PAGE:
_{b}function referred to above, for example as follows:

**[0209]**H

_{b}(Y): (R

_{0}, R

_{1})y

**[0210]**swap

_{b}(R

_{0}, R

_{1})

**[0211]**return R

_{0}

**[0212]**The mechanism for access to the sub-word of index j can be implemented using the following instructions:

**for k**=0 to w-1

**[0213]**(U', r

_{u1}, r

_{u2})Select (2

^{w}-1-kn, (U', r

_{u1}, r

_{u2}), (j'[w-k], r

_{j1}[w-k], r

_{j2}[w-k])) return (U', r

_{u1}, r

_{u2})

**[0214]**where the function Select receives as a parameter a dimension long (2

^{w}-1-kn representing the size of one half of the word U', r

_{u1}and r

_{u2}to be recovered at the end of the iteration concerned), a first triplet of a masked word and the two associated masks, and a second triplet of a masked bit (here the bit of index w-k of the index j) and the two associated masks, and returns a triplet (U', r

_{u1}, r

_{u2}) satisfying the condition: U'⊕r

_{u1}⊕r

_{u2}=H

_{j}[w-k](U).

**[0215]**It can thus be seen that by iterating this function for each of the bits constituting the index j the halves of the word corresponding to the various bits of the index j are successively isolated to end up with the sub-word of U' of index j accompanied by the sub-words of the corresponding mask.

**[0216]**Note also that application of this mechanism to simple masking involves doublets and not triplets (equally extensible to q masks and q-tuplets).

**[0217]**In the step E800, an iteration value k is initialized to 0.

**[0218]**Steps E802 to E820 illustrate one embodiment of the Select function.

**[0219]**Two random masks of length long=2

^{w}-1-kn are generated in the step E802.

**[0220]**A random Boolean b is generated in the step E804.

**[0221]**A masked bit is calculated in the step E806 from the Boolean b and the bits of index k (from the most significant bit to the least significant bit progressively through the iterations) in the respective two masks of index j': b'(r

_{j1}[w-k]⊕b)⊕r

_{j2}[w-k].

**[0222]**The XOR operations must be executed in this step in the order of the parentheses, namely first r

_{j1}[w-k]⊕b, then addition of the result and the Boolean r

_{j2}[w-k]. Complying with this order guarantees protection against second order attacks because the value r

_{j1}[w-k]⊕r

_{j2}[w-k] that could be seen as a simple mask protecting the bit j[w-k] only by first order masking is not manipulated directly.

**[0223]**For the subsequent steps E808 to E818 (which can be interchanged with each other because they are independent), three pairs of addressable registers are used, hereinafter denoted A

_{0}, A

_{1}(assigned to the word U), B

_{0}, B

_{1}(assigned to the first mask of U), and C

_{0}and C

_{1}(assigned to the second mask of U).

**[0224]**There are assigned successively:

**[0225]**to the register A indexed by b' calculated in the step E806, the part H

_{j}'[w-k] (U') masked by a mask (t

_{1}) that is one of the random masks generated in the step E802:

**[0226]**A

_{b}'H

_{j}'[w-k](U')⊕t

_{1}

**[0227]**to the other register A, the other part of U' masked by the same mask.

**[0228]**The same procedure is applied to the two masks r

_{u1}and r

_{u2}, respectively using the other mask t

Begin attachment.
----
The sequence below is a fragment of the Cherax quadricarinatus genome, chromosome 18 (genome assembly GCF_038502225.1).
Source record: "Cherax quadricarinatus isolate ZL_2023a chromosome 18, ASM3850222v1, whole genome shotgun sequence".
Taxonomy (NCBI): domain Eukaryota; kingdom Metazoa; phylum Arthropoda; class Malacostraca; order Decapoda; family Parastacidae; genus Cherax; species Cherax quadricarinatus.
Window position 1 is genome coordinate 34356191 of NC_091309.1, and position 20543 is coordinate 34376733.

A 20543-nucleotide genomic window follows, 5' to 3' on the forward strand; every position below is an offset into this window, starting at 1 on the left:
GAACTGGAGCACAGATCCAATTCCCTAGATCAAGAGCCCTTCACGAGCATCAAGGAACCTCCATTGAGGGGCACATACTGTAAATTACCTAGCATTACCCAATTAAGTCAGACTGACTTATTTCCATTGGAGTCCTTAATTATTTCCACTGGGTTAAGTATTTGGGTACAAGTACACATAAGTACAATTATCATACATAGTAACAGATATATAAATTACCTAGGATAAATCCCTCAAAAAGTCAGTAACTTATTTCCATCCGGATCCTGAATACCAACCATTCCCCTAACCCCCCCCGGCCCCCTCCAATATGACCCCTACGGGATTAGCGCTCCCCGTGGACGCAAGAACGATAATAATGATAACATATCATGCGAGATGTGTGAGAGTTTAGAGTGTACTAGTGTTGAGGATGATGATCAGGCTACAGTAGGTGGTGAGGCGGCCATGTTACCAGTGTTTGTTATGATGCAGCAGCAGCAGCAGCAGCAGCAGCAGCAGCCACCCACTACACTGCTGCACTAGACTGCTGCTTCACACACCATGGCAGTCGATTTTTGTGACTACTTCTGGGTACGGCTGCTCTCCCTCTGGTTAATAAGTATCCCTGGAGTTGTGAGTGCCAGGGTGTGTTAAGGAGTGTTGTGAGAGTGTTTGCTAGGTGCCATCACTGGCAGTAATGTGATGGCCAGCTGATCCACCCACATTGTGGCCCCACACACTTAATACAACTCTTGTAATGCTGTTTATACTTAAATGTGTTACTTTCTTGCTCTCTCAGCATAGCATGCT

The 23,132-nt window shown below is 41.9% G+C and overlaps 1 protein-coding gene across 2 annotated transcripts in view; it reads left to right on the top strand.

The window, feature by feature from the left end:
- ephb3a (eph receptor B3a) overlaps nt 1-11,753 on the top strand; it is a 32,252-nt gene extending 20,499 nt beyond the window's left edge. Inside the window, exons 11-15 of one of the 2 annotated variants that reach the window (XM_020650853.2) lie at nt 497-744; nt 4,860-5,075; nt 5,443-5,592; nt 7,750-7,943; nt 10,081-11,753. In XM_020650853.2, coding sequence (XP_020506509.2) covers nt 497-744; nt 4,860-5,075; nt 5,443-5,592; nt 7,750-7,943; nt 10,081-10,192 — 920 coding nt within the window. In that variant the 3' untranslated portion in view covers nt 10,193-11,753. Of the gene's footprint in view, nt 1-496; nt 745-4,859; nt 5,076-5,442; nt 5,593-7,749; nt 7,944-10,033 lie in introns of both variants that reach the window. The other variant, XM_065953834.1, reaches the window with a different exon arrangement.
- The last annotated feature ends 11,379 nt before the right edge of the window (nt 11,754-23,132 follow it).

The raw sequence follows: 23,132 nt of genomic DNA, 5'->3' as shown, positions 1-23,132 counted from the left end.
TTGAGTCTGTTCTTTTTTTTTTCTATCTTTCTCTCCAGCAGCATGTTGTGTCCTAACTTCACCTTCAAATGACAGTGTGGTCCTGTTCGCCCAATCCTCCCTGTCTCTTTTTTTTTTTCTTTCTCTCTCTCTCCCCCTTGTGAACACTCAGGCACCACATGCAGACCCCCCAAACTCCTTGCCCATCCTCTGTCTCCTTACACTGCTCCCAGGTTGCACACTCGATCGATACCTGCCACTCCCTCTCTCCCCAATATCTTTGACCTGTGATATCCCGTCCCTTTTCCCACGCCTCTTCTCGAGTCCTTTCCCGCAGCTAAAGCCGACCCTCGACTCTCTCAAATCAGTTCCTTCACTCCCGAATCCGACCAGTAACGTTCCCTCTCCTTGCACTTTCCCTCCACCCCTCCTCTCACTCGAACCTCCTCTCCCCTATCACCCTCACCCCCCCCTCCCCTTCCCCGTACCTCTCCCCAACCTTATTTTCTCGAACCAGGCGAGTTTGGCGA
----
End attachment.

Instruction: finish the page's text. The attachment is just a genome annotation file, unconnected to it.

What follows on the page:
_{2}and the combination of the two masks t

_{1}and t

_{2}, and are stored in pairs in B

_{0}, B

_{1}, C

_{0}and C

_{1}, respectively.

**[0229]**At this stage it could be shown that for the above index `w-k`, regardless of the values of the two masks r

_{j1}[w-k] and r

_{j2}[w-k], we have:

**[0230]**(A

_{b}, B

_{b}, C

_{b})=H

_{j}[w-k](U')⊕t

_{1}, H

_{j}[w-k](r

_{u1})⊕t

_{2}, H

_{j}[w-k]r

_{u2})⊕t

_{1}⊕t

_{2})

**[0231]**(A.sub. b, B.sub. b, C.sub. b)=(H.sub. j[w-k](U')⊕t

_{1}, H.sub. j[w-k](r

_{u1})⊕t

_{2}, H

_{j}[w-k](r

_{u2})⊕t

_{1}⊕t

_{2})

**[0232]**and the values stored in the registers satisfy the following condition:

**[0233]**A

_{b}⊕B

_{b}⊕C

_{b}=H

_{j}[w-k](U).

**[0234]**Because of the independence of these values from those of r

_{j1}and r

_{j2}, independence relative to the index j is achieved, which enhances security.

**[0235]**Thus in the step E820 (A

_{b}, B

_{b}, C

_{b}) are substituted for the preceding values (U', r

_{u1}, r

_{u}t).

**[0236]**k is then incremented in the step E822.

**[0237]**The step E824 compares k and w to determine if iteration is to be stopped (these steps are similar to the above steps E612 and E714, with a return to the step E802 for a new iteration).

**[0238]**At the end of the iterations (step E826), there are returned (U', r

_{u1}, r

_{u2}) which respectively correspond to the required masked sub-word and to the two masked sub-words for demasking the sub-word U' obtained: U'⊕r

_{u1}⊕r

_{u2}=U.

**[0239]**Using the random parameters t

_{1}, t

_{2}and b is not essential. It nevertheless guarantees algorithm security because, on the one hand, it protects the values manipulated by double masking (t

_{1}and t

_{2}, which can be reduced to simple masking if necessary) and, on the other hand, assigns the required result arbitrarily to one or the other of the two registers indexed on b. In the absence of b, the step E826 returns A

_{0}, B

_{0}and C

_{0}. In the absence of t

_{1}and t

_{2}, the parameter long is not necessarily in the Select function indicated above.

**[0240]**In the mechanisms described above with reference to FIGS. 9 to 11, the values j'[k], r

_{j}[k], r

_{j1}[k] and r

_{j2}[k] have symmetrical roles so that interchanging their positions in these mechanisms can be envisaged, for example the value b' in the step E806 can use j' instead of the mask r

_{j1}and the functions H of the steps E808 and E814 are then indexed by the mask r

_{j1}.

**[0241]**These mechanisms provide secure access to a sub-word of a word, particularly a masked word, made up of a plurality of sub-words, using an index that is also masked.

**[0242]**The foregoing examples are merely embodiments of the invention, which is not limited to them.